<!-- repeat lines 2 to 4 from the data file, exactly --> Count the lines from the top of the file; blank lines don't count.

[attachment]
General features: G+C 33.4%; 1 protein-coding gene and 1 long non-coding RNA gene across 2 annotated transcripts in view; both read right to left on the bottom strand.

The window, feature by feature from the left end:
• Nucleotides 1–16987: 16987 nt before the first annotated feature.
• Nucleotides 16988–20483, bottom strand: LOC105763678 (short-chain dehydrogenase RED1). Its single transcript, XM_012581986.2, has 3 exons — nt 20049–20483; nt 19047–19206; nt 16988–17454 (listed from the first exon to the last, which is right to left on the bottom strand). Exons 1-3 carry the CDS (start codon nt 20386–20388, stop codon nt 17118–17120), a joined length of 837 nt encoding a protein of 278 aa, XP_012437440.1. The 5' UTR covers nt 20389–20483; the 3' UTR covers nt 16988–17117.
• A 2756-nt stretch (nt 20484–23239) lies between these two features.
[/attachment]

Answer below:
The window, feature by feature from the left end:
• Nucleotides 1–16987: 16987 nt before the first annotated feature.
• Nucleotides 16988–20483, bottom strand: LOC105763678 (short-chain dehydrogenase RED1). Its single transcript, XM_012581986.2, has 3 exons — nt 20049–20483; nt 19047–19206; nt 16988–17454 (listed from the first exon to the last, which is right to left on the bottom strand). Exons 1-3 carry the CDS (start codon nt 20386–20388, stop codon nt 17118–17120), a joined length of 837 nt encoding a protein of 278 aa, XP_012437440.1. The 5' UTR covers nt 20389–20483; the 3' UTR covers nt 16988–17117.